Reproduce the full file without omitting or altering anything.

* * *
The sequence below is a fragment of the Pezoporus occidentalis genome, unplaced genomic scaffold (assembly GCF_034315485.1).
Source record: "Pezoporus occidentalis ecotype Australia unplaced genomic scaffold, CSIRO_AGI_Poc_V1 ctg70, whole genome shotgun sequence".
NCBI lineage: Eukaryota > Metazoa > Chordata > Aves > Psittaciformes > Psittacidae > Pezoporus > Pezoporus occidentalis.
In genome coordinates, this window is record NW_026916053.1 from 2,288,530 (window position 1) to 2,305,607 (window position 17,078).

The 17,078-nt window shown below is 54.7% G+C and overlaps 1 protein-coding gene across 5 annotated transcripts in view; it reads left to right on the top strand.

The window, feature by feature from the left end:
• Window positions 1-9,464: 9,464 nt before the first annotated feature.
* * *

The sequence below is a fragment of the Pezoporus occidentalis genome, unplaced genomic scaffold (assembly GCF_034315485.1).
Source record: "Pezoporus occidentalis ecotype Australia unplaced genomic scaffold, CSIRO_AGI_Poc_V1 ctg70, whole genome shotgun sequence".
NCBI lineage: Eukaryota > Metazoa > Chordata > Aves > Psittaciformes > Psittacidae > Pezoporus > Pezoporus occidentalis.
In genome coordinates, this window is record NW_026916053.1 from 2,288,530 (window position 1) to 2,305,607 (window position 17,078).

The 17,078-nt window shown below is 54.7% G+C and overlaps 1 protein-coding gene across 5 annotated transcripts in view; it reads left to right on the top strand.

The window, feature by feature from the left end:
• Window positions 1-9,464: 9,464 nt before the first annotated feature.